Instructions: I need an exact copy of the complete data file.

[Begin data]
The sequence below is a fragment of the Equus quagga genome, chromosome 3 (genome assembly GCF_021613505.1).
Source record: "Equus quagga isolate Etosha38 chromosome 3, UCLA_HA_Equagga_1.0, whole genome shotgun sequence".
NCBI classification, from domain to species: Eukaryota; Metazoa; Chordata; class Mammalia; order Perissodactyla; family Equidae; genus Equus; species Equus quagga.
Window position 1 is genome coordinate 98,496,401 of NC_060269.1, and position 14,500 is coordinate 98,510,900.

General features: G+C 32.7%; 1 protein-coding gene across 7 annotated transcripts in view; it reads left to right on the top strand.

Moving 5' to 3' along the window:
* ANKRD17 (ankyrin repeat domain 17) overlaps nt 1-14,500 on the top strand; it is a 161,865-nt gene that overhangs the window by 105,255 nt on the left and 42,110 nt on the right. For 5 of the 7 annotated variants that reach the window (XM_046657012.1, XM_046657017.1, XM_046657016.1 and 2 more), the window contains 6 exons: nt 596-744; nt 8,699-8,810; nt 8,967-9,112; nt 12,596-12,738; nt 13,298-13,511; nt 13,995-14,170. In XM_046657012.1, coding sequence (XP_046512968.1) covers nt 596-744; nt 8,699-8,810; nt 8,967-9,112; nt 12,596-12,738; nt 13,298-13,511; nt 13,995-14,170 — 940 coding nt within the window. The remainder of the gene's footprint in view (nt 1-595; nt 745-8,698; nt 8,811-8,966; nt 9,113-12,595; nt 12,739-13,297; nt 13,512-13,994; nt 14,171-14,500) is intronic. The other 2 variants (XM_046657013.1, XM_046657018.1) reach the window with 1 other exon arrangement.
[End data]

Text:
The sequence below is a fragment of the Equus quagga genome, chromosome 3 (genome assembly GCF_021613505.1).
Source record: "Equus quagga isolate Etosha38 chromosome 3, UCLA_HA_Equagga_1.0, whole genome shotgun sequence".
NCBI classification, from domain to species: Eukaryota; Metazoa; Chordata; class Mammalia; order Perissodactyla; family Equidae; genus Equus; species Equus quagga.
Window position 1 is genome coordinate 98,496,401 of NC_060269.1, and position 14,500 is coordinate 98,510,900.

General features: G+C 32.7%; 1 protein-coding gene across 7 annotated transcripts in view; it reads left to right on the top strand.

Moving 5' to 3' along the window:
* ANKRD17 (ankyrin repeat domain 17) overlaps nt 1-14,500 on the top strand; it is a 161,865-nt gene that overhangs the window by 105,255 nt on the left and 42,110 nt on the right. For 5 of the 7 annotated variants that reach the window (XM_046657012.1, XM_046657017.1, XM_046657016.1 and 2 more), the window contains 6 exons: nt 596-744; nt 8,699-8,810; nt 8,967-9,112; nt 12,596-12,738; nt 13,298-13,511; nt 13,995-14,170. In XM_046657012.1, coding sequence (XP_046512968.1) covers nt 596-744; nt 8,699-8,810; nt 8,967-9,112; nt 12,596-12,738; nt 13,298-13,511; nt 13,995-14,170 — 940 coding nt within the window. The remainder of the gene's footprint in view (nt 1-595; nt 745-8,698; nt 8,811-8,966; nt 9,113-12,595; nt 12,739-13,297; nt 13,512-13,994; nt 14,171-14,500) is intronic. The other 2 variants (XM_046657013.1, XM_046657018.1) reach the window with 1 other exon arrangement.